[ exact phrase in "" • ~10 sec • results by date ]

[ Google-powered • results by relevance ]


News Home

Subscribe to RSS feed

Add NWW headlines to your site (click here)

Sign up for daily updates

Keep Wind Watch online and independent!

Donate $10

Donate $5

Selected Documents

All Documents

Research Links


Press Releases


Publications & Products

Photos & Graphics


Allied Groups

Wind power rules closer  

LYME PROJECT: Town, planning boards agree on turbine setbacks, some other issues

No additional setbacks will be required around the Ashland Flats State Wildlife Management Area or Chaumont Barrens Preserve by the proposed Lyme wind power development zoning law amendment, the Lyme Planning Board and Town Council agreed at a joint work session Thursday night.

The state Department of Environmental Conservation and the Nature Conservancy, which owns the preserve, could ask for additional setbacks from turbines. “There are no DEC blanket setbacks,” Supervisor Scott G. Aubertine said.

The standard setback in the proposed zoning ordinance is a distance from the neighbor’s property line of at least 21/2 times the height of the tower.

During the workshop, the boards discussed recommendations from the Jefferson County Planning Board. The boards did not address or change the 4,500-foot setback requirement from the high water mark of Lake Ontario and the Chaumont River or the boundary of the hamlet of Three Mile Bay and the village of Chaumont.

The Cape Vincent Wind Farm, proposed by BP Alternative Energy, has plans for 30 to 60 turbines in Lyme in addition to up to 80 in Cape Vincent.

Based on suggestions from the county Planning Board, the Lyme Planning Board and Town Council removed restrictions on transmission lines and substations from being outside the wind overlay zone, the area in the town that would be allowed to have wind turbines according to the setback regulations.

“The county Planning Board is telling us they’re not sure we have the authority to regulate transmission lines,” Mr. Aubertine said. The town was told that most transmission lines fall solely under the authority of the state Public Service Commission.

The Lyme boards also agreed to take out a section requiring approval from the town whenever a change of ownership of the turbine or ownership of the turbine’s company takes place.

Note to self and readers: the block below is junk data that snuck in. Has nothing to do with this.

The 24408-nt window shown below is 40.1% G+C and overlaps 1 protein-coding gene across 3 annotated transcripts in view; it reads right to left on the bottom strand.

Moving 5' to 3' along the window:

“You don’t require it of any other business,” town Attorney Mark G. Gebo said.

Planning Board member Albert H. Bowers added, “If there is a true change of ownership, they would have to make the change on the tax rolls, too.”

There were several county suggestions that the boards decided against adopting. The county suggested adding a phrase “if necessary” to a clause requiring wind power companies to sign an agreement to fix town roads that are damaged while transporting equipment or parts.

They also disagreed that their definition of residences should be more narrow. Their definition includes dormitories, nursing homes, schools and prisons. “You’re getting away from what a lay person would consider a residence,” Mr. Gebo said. But, he said, they are all locations where people spend an extended period of time.

The boards scheduled a second work session at 7 p.m. April 1 at the fire hall, 27994 Old Springs Road.

By Nancy Madsen
Times Staff Writer

Watertown Daily Times

21 March 2008

This article is the work of the source indicated. Any opinions expressed in it are not necessarily those of National Wind Watch.

Wind Watch relies entirely
on User Funding
Donate $5 PayPal Donate


News Watch Home

Get the Facts Follow Wind Watch on Twitter

Wind Watch on Facebook


© National Wind Watch, Inc.
Use of copyrighted material adheres to Fair Use.
"Wind Watch" is a registered trademark.